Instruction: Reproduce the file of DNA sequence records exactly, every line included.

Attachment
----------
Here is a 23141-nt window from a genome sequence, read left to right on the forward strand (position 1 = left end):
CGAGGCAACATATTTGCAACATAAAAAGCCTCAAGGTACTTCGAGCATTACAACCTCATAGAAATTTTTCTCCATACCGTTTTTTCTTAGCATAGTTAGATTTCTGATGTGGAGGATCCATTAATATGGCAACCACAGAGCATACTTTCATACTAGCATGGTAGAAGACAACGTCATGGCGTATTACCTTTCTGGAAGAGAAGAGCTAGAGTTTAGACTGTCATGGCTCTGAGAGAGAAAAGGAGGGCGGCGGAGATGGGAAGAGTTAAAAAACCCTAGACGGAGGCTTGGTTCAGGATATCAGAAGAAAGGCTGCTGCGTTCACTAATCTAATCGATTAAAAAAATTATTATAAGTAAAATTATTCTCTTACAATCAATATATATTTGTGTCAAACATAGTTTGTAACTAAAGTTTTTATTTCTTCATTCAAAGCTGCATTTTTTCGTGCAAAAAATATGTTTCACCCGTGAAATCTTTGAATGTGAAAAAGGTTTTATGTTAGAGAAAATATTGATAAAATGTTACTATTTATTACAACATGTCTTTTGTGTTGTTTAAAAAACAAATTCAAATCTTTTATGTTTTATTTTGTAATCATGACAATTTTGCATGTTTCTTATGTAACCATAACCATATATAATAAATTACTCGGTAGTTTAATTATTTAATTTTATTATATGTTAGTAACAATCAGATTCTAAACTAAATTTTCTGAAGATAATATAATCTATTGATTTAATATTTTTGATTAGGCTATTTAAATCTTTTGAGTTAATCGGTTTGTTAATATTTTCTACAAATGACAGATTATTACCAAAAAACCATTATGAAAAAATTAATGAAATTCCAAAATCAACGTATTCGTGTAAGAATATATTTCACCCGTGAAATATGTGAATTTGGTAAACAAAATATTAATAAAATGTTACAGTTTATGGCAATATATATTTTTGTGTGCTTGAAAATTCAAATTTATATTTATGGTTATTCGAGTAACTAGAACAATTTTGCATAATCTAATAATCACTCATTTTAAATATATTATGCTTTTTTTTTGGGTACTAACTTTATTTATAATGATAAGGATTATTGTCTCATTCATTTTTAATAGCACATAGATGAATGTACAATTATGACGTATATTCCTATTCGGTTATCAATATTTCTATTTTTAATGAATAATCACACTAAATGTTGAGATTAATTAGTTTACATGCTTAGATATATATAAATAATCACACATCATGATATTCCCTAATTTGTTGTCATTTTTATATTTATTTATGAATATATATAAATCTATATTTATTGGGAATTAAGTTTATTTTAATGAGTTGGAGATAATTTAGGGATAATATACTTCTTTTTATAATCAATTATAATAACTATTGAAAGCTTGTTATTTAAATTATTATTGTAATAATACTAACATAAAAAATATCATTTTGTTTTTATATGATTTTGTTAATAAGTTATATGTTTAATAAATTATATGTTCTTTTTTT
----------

Here is a 23141-nt window from a genome sequence, read left to right on the forward strand (position 1 = left end):
CGAGGCAACATATTTGCAACATAAAAAGCCTCAAGGTACTTCGAGCATTACAACCTCATAGAAATTTTTCTCCATACCGTTTTTTCTTAGCATAGTTAGATTTCTGATGTGGAGGATCCATTAATATGGCAACCACAGAGCATACTTTCATACTAGCATGGTAGAAGACAACGTCATGGCGTATTACCTTTCTGGAAGAGAAGAGCTAGAGTTTAGACTGTCATGGCTCTGAGAGAGAAAAGGAGGGCGGCGGAGATGGGAAGAGTTAAAAAACCCTAGACGGAGGCTTGGTTCAGGATATCAGAAGAAAGGCTGCTGCGTTCACTAATCTAATCGATTAAAAAAATTATTATAAGTAAAATTATTCTCTTACAATCAATATATATTTGTGTCAAACATAGTTTGTAACTAAAGTTTTTATTTCTTCATTCAAAGCTGCATTTTTTCGTGCAAAAAATATGTTTCACCCGTGAAATCTTTGAATGTGAAAAAGGTTTTATGTTAGAGAAAATATTGATAAAATGTTACTATTTATTACAACATGTCTTTTGTGTTGTTTAAAAAACAAATTCAAATCTTTTATGTTTTATTTTGTAATCATGACAATTTTGCATGTTTCTTATGTAACCATAACCATATATAATAAATTACTCGGTAGTTTAATTATTTAATTTTATTATATGTTAGTAACAATCAGATTCTAAACTAAATTTTCTGAAGATAATATAATCTATTGATTTAATATTTTTGATTAGGCTATTTAAATCTTTTGAGTTAATCGGTTTGTTAATATTTTCTACAAATGACAGATTATTACCAAAAAACCATTATGAAAAAATTAATGAAATTCCAAAATCAACGTATTCGTGTAAGAATATATTTCACCCGTGAAATATGTGAATTTGGTAAACAAAATATTAATAAAATGTTACAGTTTATGGCAATATATATTTTTGTGTGCTTGAAAATTCAAATTTATATTTATGGTTATTCGAGTAACTAGAACAATTTTGCATAATCTAATAATCACTCATTTTAAATATATTATGCTTTTTTTTTGGGTACTAACTTTATTTATAATGATAAGGATTATTGTCTCATTCATTTTTAATAGCACATAGATGAATGTACAATTATGACGTATATTCCTATTCGGTTATCAATATTTCTATTTTTAATGAATAATCACACTAAATGTTGAGATTAATTAGTTTACATGCTTAGATATATATAAATAATCACACATCATGATATTCCCTAATTTGTTGTCATTTTTATATTTATTTATGAATATATATAAATCTATATTTATTGGGAATTAAGTTTATTTTAATGAGTTGGAGATAATTTAGGGATAATATACTTCTTTTTATAATCAATTATAATAACTATTGAAAGCTTGTTATTTAAATTATTATTGTAATAATACTAACATAAAAAATATCATTTTGTTTTTATATGATTTTGTTAATAAGTTATATGTTTAATAAATTATATGTTCTTTTTTT